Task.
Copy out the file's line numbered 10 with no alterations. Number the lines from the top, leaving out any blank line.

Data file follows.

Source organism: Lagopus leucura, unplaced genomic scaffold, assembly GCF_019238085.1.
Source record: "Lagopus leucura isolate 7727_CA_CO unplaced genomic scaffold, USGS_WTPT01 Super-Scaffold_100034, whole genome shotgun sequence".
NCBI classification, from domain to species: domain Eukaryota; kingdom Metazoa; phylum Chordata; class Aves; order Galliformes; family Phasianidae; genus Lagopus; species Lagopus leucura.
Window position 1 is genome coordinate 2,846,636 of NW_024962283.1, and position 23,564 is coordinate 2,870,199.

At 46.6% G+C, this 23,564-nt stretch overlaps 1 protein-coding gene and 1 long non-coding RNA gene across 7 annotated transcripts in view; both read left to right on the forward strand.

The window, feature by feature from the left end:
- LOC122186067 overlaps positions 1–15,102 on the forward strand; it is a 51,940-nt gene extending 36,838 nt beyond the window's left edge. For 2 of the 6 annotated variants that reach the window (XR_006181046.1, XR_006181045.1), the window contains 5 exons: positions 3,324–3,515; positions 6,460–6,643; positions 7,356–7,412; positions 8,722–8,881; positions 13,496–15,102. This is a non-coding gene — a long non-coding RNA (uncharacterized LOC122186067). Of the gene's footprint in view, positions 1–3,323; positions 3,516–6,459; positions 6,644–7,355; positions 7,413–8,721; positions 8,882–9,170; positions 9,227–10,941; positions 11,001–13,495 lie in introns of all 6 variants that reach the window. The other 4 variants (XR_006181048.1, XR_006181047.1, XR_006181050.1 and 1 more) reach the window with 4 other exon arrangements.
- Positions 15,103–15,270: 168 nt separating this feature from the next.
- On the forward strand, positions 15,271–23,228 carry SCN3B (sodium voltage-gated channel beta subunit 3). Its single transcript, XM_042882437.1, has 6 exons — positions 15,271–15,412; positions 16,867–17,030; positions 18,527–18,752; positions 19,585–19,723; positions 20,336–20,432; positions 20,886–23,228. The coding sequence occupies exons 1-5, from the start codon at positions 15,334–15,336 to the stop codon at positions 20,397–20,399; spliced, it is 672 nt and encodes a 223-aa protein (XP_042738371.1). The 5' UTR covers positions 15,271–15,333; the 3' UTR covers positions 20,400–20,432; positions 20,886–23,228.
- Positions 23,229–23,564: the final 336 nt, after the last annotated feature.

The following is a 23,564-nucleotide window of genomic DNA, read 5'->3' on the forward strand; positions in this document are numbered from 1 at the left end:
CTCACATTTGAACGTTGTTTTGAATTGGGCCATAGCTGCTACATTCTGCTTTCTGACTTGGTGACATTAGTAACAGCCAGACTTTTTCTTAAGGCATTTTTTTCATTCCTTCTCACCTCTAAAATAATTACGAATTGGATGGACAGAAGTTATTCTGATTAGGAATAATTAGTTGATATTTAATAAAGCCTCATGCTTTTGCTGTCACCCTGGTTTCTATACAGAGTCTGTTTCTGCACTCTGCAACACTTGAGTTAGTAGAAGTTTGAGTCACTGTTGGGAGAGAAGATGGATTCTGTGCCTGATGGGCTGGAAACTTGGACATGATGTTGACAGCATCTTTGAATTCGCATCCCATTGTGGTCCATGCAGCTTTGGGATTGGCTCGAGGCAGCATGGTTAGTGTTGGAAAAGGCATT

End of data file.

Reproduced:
- Positions 23,229–23,564: the final 336 nt, after the last annotated feature.